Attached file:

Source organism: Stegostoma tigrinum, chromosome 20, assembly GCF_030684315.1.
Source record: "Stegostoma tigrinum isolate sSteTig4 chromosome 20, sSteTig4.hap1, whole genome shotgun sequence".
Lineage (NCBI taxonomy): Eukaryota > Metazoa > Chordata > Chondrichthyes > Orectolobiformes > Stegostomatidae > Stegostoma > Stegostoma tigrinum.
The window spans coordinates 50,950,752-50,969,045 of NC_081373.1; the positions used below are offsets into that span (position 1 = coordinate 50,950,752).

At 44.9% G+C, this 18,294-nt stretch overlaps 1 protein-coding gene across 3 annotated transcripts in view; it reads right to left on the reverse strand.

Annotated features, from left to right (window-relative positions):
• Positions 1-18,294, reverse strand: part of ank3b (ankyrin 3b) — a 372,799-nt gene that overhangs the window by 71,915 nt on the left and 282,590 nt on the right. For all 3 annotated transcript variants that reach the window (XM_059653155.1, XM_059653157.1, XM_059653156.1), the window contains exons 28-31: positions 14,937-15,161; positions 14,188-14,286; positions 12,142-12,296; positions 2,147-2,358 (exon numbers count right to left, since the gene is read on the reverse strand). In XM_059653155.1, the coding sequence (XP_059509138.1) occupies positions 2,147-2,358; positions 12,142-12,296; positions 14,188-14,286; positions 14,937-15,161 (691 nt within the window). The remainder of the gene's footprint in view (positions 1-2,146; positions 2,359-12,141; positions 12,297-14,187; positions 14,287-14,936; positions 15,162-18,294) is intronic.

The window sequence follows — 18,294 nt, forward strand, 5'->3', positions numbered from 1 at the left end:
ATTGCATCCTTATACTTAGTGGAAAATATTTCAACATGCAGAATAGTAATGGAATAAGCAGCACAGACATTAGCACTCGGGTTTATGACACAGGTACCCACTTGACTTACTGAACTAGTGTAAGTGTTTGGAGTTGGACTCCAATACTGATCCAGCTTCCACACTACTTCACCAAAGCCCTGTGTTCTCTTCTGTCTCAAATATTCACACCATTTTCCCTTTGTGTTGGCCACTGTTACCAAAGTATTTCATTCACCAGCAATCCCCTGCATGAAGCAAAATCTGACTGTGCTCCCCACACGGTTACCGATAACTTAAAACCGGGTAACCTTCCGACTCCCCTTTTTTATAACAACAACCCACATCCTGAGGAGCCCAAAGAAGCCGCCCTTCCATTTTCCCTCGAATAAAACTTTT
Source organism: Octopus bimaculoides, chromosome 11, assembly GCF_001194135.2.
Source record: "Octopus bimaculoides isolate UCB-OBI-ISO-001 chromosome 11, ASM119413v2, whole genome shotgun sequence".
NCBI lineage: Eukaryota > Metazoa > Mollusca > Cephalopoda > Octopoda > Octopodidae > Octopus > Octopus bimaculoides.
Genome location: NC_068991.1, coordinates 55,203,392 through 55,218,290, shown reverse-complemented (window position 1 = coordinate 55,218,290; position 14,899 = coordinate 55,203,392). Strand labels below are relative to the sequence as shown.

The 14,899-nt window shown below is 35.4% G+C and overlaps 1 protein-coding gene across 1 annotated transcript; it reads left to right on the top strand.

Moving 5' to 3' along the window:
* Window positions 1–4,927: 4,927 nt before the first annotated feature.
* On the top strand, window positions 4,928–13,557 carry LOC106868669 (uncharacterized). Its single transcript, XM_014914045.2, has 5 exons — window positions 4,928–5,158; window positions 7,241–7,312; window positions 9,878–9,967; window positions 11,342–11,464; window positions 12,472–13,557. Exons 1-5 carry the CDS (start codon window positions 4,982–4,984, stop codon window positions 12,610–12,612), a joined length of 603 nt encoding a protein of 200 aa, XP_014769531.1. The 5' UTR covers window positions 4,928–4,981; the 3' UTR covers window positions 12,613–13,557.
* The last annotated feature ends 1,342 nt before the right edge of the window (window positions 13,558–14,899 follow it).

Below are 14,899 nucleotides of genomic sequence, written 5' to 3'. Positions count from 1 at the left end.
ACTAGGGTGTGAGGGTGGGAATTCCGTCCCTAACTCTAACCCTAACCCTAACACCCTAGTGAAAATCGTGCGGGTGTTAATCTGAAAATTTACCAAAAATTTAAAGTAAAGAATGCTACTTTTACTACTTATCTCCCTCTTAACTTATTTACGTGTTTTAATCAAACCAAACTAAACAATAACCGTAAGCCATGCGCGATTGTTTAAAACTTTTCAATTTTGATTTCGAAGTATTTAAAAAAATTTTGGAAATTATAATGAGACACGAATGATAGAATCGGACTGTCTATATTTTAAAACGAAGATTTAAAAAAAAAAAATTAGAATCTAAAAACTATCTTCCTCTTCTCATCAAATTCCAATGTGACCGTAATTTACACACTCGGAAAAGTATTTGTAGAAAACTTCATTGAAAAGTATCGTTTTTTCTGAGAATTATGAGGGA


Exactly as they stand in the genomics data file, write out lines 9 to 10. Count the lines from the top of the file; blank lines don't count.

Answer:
ATTGCATCCTTATACTTAGTGGAAAATATTTCAACATGCAGAATAGTAATGGAATAAGCAGCACAGACATTAGCACTCGGGTTTATGACACAGGTACCCACTTGACTTACTGAACTAGTGTAAGTGTTTGGAGTTGGACTCCAATACTGATCCAGCTTCCACACTACTTCACCAAAGCCCTGTGTTCTCTTCTGTCTCAAATATTCACACCATTTTCCCTTTGTGTTGGCCACTGTTACCAAAGTATTTCATTCACCAGCAATCCCCTGCATGAAGCAAAATCTGACTGTGCTCCCCACACGGTTACCGATAACTTAAAACCGGGTAACCTTCCGACTCCCCTTTTTTATAACAACAACCCACATCCTGAGGAGCCCAAAGAAGCCGCCCTTCCATTTTCCCTCGAATAAAACTTTT
Source organism: Octopus bimaculoides, chromosome 11, assembly GCF_001194135.2.